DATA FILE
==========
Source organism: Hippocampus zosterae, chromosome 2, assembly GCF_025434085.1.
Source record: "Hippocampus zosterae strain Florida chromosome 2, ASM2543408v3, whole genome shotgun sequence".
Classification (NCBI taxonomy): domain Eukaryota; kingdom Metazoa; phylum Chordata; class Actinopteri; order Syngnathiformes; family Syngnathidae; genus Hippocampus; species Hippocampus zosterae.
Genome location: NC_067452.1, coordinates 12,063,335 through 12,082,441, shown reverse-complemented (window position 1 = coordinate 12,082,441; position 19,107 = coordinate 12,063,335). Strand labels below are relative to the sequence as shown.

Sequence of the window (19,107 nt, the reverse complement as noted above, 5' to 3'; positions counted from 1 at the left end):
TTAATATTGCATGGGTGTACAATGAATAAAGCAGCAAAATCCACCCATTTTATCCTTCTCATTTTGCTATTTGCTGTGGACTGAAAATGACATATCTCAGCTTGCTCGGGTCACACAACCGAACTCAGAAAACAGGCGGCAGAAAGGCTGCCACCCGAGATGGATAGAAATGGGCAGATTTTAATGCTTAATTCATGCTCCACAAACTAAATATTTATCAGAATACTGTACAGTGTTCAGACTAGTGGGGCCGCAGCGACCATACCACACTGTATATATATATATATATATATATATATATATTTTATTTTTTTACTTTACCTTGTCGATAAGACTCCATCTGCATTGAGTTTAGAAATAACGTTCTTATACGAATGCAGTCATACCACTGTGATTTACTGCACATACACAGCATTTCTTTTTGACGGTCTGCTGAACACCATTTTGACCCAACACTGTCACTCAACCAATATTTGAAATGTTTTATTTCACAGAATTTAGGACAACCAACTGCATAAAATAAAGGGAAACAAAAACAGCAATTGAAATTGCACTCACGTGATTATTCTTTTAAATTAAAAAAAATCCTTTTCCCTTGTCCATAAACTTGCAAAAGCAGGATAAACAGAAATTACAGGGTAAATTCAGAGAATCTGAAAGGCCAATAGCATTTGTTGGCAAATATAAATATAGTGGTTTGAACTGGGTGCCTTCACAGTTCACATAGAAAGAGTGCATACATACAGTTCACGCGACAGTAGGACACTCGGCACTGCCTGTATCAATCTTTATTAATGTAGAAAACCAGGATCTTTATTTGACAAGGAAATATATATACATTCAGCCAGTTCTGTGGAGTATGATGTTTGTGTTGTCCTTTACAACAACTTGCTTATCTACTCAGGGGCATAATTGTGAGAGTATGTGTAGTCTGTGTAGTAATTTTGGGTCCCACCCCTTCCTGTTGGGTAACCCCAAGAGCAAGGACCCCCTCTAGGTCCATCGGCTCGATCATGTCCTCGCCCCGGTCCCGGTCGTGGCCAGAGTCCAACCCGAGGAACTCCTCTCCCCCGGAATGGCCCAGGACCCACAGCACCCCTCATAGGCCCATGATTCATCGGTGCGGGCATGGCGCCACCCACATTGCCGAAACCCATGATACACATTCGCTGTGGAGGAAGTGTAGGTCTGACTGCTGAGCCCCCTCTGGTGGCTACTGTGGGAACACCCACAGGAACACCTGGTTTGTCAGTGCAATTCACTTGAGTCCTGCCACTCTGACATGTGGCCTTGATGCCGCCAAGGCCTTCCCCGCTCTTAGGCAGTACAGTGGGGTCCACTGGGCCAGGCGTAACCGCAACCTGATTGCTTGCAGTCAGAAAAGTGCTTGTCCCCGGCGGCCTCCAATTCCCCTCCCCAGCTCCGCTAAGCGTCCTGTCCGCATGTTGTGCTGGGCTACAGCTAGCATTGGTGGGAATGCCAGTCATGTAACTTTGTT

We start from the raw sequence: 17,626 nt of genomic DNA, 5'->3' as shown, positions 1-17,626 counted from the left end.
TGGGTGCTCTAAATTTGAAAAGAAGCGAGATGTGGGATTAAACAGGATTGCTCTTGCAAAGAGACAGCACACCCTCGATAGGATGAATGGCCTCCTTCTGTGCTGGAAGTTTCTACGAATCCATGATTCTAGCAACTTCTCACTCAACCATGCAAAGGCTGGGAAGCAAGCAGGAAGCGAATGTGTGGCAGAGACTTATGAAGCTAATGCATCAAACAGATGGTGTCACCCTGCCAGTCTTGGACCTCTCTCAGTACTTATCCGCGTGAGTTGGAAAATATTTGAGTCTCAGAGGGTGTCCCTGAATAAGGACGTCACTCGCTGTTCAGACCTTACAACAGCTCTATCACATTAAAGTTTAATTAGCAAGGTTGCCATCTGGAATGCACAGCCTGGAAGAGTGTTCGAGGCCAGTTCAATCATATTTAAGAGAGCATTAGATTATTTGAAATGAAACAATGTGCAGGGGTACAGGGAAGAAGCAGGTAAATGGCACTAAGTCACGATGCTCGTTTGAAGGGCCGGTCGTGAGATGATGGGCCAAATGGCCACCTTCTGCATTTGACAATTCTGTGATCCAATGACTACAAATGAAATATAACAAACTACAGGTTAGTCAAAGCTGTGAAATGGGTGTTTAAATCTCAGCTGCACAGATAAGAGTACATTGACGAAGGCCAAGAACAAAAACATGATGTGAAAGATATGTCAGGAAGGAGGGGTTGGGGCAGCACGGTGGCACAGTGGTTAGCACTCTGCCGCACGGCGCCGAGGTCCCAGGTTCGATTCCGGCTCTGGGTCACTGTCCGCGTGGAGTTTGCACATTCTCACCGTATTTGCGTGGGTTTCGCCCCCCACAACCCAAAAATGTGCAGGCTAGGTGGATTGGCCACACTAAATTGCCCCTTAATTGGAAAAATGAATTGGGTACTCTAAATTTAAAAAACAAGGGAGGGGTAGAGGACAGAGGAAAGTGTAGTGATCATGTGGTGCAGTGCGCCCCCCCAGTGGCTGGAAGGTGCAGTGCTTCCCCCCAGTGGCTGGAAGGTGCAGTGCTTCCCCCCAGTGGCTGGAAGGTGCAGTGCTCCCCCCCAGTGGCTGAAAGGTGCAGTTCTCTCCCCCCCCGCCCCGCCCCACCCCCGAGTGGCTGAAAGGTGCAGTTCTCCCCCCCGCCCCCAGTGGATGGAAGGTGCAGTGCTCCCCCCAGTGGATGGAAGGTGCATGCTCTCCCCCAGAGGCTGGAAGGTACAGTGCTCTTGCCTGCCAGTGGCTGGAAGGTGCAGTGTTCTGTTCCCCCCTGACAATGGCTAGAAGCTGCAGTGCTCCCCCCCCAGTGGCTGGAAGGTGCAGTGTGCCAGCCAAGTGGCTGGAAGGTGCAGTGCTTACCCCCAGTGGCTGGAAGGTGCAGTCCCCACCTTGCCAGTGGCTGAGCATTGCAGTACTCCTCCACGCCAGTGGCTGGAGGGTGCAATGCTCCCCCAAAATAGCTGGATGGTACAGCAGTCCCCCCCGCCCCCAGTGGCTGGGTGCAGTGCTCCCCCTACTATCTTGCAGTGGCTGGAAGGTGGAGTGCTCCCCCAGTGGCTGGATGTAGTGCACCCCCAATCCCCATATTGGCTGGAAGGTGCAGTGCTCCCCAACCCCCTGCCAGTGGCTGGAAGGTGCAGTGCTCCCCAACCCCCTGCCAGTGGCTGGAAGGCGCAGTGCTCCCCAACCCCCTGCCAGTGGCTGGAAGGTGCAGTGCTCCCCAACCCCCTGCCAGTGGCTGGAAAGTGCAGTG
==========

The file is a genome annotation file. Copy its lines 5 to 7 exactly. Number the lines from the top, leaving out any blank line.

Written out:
Sequence of the window (19,107 nt, the reverse complement as noted above, 5' to 3'; positions counted from 1 at the left end):
TTAATATTGCATGGGTGTACAATGAATAAAGCAGCAAAATCCACCCATTTTATCCTTCTCATTTTGCTATTTGCTGTGGACTGAAAATGACATATCTCAGCTTGCTCGGGTCACACAACCGAACTCAGAAAACAGGCGGCAGAAAGGCTGCCACCCGAGATGGATAGAAATGGGCAGATTTTAATGCTTAATTCATGCTCCACAAACTAAATATTTATCAGAATACTGTACAGTGTTCAGACTAGTGGGGCCGCAGCGACCATACCACACTGTATATATATATATATATATATATATATATATTTTATTTTTTTACTTTACCTTGTCGATAAGACTCCATCTGCATTGAGTTTAGAAATAACGTTCTTATACGAATGCAGTCATACCACTGTGATTTACTGCACATACACAGCATTTCTTTTTGACGGTCTGCTGAACACCATTTTGACCCAACACTGTCACTCAACCAATATTTGAAATGTTTTATTTCACAGAATTTAGGACAACCAACTGCATAAAATAAAGGGAAACAAAAACAGCAATTGAAATTGCACTCACGTGATTATTCTTTTAAATTAAAAAAAATCCTTTTCCCTTGTCCATAAACTTGCAAAAGCAGGATAAACAGAAATTACAGGGTAAATTCAGAGAATCTGAAAGGCCAATAGCATTTGTTGGCAAATATAAATATAGTGGTTTGAACTGGGTGCCTTCACAGTTCACATAGAAAGAGTGCATACATACAGTTCACGCGACAGTAGGACACTCGGCACTGCCTGTATCAATCTTTATTAATGTAGAAAACCAGGATCTTTATTTGACAAGGAAATATATATACATTCAGCCAGTTCTGTGGAGTATGATGTTTGTGTTGTCCTTTACAACAACTTGCTTATCTACTCAGGGGCATAATTGTGAGAGTATGTGTAGTCTGTGTAGTAATTTTGGGTCCCACCCCTTCCTGTTGGGTAACCCCAAGAGCAAGGACCCCCTCTAGGTCCATCGGCTCGATCATGTCCTCGCCCCGGTCCCGGTCGTGGCCAGAGTCCAACCCGAGGAACTCCTCTCCCCCGGAATGGCCCAGGACCCACAGCACCCCTCATAGGCCCATGATTCATCGGTGCGGGCATGGCGCCACCCACATTGCCGAAACCCATGATACACATTCGCTGTGGAGGAAGTGTAGGTCTGACTGCTGAGCCCCCTCTGGTGGCTACTGTGGGAACACCCACAGGAACACCTGGTTTGTCAGTGCAATTCACTTGAGTCCTGCCACTCTGACATGTGGCCTTGATGCCGCCAAGGCCTTCCCCGCTCTTAGGCAGTACAGTGGGGTCCACTGGGCCAGGCGTAACCGCAACCTGATTGCTTGCAGTCAGAAAAGTGCTTGTCCCCGGCGGCCTCCAATTCCCCTCCCCAGCTCCGCTAAGCGTCCTGTCCGCATGTTGTGCTGGGCTACAGCTAGCATTGGTGGGAATGCCAGTCATGTAACTTTGTT

We start from the raw sequence: 17,626 nt of genomic DNA, 5'->3' as shown, positions 1-17,626 counted from the left end.